P-05-988 Give key worker children equal access to their schools and teachers, Correspondence -Petitioner to Committee: Additional information, 09.07.20

Commentary: Welsh Government operational guidance on reopening of schools.

1.    It is expected that all learners who are able to, have the opportunity to attend their school or setting for face to face time over the remainder of the summer term. In practice, this means schools accommodating reduced number of learners each day according to their capacity while ensuring appropriate social distancing is in place.

In most schools in Powys (and anecdotally, Cardiff, Flintshire and Monmouthshire), face to face time for key worker children with teachers and friends is not being offered, if their parents use childcare to enable them to do critical work. Where children are being looked after in leisure centres, they are not even allowed on school premises.

Again anecdotally, children in the same position in Swansea, Pembrokeshire, Carmarthenshire, Ceredigion, Denbighshire and Vale of Glamorgan are able to access the same number of ‘check in’ classroom-based sessions as their peers, while attending childcare for the rest of the week.

Key worker families have no choice but to send their children to childcare as their employers know it is available to them. Headteachers, however, refer to the ‘choice’ between childcare and attending school.

‘all learners who are able to’ do not currently have the opportunity to attend their school and many are not receiving teaching. Will this be allowed to continue into September? With social distancing in place (my children’s school is operating classes of just 5-6) there should be no need to segregate key worker children.


2.    Minister for Education’s 5 key principles for the next phase [include:]

·         The safety and mental, emotional and physical well-being of learners and staff.

·         The confidence of parents and carers, staff and learners – based on evidence and information – so that they can plan ahead.

The emotional well-being of key worker children who are being excluded from their settings has not been considered. My daughter (10) and my son (7) are the only ones in their friendship groups who will have to attend key worker childcare in September. Their emotional well-being will suffer, as will their academic progress.

As parents, we are unable to plan ahead as our children’s school will not assure us that they will teach our children in September. Powys’s plan to introduce leisure centre hubs was announced on the evening of 24th June, again impacting parents’ ability to plan ahead. We had to change our plans to request ‘catch up’ sessions, using annual leave to do so – we will have no annual leave left in September. We don’t know if one of us will have to request part time working so that our children can be educated in school.


3.    In practice, it is expected that a school or setting’s capacity will mean that overall, at most, a third of learners present at any one time.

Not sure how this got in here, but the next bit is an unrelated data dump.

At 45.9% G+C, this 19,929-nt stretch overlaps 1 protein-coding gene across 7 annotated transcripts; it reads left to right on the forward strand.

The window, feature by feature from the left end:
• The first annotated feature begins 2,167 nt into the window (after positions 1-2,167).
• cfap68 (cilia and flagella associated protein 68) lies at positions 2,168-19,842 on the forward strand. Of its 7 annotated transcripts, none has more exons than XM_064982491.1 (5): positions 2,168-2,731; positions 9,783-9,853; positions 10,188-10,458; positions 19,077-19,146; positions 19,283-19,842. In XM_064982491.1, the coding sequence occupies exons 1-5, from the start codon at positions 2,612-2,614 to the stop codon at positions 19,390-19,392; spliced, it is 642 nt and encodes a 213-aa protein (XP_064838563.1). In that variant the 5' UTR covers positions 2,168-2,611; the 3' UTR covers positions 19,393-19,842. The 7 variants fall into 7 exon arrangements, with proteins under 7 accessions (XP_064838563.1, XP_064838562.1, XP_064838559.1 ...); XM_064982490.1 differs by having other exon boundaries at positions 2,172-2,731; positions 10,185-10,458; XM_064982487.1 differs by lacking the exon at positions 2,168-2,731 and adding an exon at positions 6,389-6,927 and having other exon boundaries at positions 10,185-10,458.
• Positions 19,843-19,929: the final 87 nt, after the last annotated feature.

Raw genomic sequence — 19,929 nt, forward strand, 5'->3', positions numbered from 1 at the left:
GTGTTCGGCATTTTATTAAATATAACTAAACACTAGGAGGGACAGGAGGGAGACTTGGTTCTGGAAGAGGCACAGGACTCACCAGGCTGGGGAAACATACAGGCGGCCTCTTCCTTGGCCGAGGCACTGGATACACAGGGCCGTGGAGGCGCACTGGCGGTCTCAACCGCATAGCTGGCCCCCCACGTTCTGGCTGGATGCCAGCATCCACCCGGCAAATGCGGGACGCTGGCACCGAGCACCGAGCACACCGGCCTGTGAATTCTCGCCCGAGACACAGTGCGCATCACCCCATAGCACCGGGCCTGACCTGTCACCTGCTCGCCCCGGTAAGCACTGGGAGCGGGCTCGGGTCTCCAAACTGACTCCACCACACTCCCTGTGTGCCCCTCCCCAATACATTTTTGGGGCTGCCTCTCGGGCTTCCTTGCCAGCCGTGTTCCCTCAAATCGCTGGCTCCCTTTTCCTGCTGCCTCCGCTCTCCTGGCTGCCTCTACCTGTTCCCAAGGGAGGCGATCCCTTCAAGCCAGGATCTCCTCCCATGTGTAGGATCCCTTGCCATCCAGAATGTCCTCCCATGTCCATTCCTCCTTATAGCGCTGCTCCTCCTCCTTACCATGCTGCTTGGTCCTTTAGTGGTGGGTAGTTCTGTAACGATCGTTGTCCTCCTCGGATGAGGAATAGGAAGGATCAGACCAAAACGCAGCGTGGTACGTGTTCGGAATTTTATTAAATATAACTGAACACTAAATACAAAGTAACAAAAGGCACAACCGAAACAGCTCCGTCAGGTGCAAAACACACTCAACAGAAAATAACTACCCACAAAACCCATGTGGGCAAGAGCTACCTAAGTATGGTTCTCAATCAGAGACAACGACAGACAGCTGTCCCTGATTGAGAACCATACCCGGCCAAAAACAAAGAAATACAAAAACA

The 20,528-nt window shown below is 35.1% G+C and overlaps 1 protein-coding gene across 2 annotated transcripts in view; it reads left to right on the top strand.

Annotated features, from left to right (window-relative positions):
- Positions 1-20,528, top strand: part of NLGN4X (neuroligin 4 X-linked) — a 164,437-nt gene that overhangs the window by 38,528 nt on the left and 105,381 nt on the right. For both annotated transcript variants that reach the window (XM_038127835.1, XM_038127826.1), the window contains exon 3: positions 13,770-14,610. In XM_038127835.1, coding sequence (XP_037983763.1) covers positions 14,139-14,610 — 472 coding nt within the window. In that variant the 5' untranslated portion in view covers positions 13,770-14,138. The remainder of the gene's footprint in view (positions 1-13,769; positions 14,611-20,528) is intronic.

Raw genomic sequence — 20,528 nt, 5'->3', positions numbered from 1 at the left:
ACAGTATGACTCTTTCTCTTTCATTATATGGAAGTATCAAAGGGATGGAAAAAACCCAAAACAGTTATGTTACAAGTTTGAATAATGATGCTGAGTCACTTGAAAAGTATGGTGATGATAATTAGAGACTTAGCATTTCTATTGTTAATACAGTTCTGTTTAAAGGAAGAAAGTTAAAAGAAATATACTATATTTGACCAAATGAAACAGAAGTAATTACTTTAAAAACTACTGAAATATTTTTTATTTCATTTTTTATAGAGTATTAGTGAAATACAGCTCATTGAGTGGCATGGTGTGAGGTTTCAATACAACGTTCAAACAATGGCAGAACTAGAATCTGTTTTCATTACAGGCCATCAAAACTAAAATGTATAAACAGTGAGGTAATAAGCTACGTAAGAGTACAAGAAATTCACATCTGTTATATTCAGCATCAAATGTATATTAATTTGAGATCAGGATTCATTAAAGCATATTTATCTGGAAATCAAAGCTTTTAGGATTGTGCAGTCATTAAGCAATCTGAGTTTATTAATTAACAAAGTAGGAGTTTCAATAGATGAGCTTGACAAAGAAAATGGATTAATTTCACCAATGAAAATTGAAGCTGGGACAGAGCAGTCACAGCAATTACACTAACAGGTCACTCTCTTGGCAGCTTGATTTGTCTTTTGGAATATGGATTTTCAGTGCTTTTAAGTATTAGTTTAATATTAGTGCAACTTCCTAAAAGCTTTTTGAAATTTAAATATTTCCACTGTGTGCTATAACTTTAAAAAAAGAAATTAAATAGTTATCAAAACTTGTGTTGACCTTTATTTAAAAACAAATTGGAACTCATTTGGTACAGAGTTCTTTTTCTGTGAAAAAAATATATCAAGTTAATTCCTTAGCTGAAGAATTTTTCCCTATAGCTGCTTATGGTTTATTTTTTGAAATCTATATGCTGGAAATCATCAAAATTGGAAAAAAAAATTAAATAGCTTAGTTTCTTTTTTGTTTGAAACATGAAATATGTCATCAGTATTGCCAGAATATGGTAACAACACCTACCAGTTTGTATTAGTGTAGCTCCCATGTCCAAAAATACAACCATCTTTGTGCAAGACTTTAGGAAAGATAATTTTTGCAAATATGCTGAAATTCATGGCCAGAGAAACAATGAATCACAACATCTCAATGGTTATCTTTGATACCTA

It is our expectation that in most schools learners would have the opportunity to attend school on 3 occasions before the summer holidays, however in some schools it may be more.

Our children’s school is operating at around 22% capacity with just five or six learners per room. It is open four days per week and non-childcare children are offered four days over four weeks. Key worker children could and should have been accommodated. Schools should be providing education to all children on roll (and by education I don’t mean undifferentiated online tasks aimed at classes of combined year groups).  

4.    For learners who are currently using of hubs provision, the expectation is that schools and settings should continue to make additional provision for those learners, alongside the learning that they are entitled to for the remainder of the summer term.

In a number of Local Authorities, schools are being supported in not providing the learning that keyworker children are entitled to. Many don’t have access to a teacher. They are either supervised by TAs doing online work or in external hubs looked after by CIW childcare workers.

5.    Schools and settings should also keep in mind that provision for critical workers and vulnerable children may be required in the event of a second peak in transmission and lockdown. Further guidance on this will be provided.

In the event of a second peak and lockdown, key worker children must not continue to be disadvantaged while their parents carry out critical work, as schools begin to reopen again.


6.    To reduce the risk of transmission, where possible the same staff should interact with the same group of learners over time. 


Schools have not taken account of the conditional ‘where possible’ in their planning. It is not possible for key worker children to receive the education they are entitled to if they are excluded from their classrooms and teachers. If key workers are to continue in their jobs, inclusion of their children in their school, with their peer group is necessary. Many, like me, will have to consider leaving those jobs if our children are to pay the price with their emotional well-being and learning.



7.    The operation of a school or setting will have an important impact on learners’ physical, mental and emotional and social well-being. When planning to increase operations, schools and staff should consider how this has an impact on well-being.

Some schools have not taken the mental, social and emotional well-being of key worker children into account at all. While all other children were provided with information about what to expect, what school would look like and how they would be kept safe, none of this was provided for families using key worker childcare. Powys County Council is yet to explain what to expect from leisure centre-based childcare. Those children are expected to adapt to unfamiliar faces and spaces with no preparation.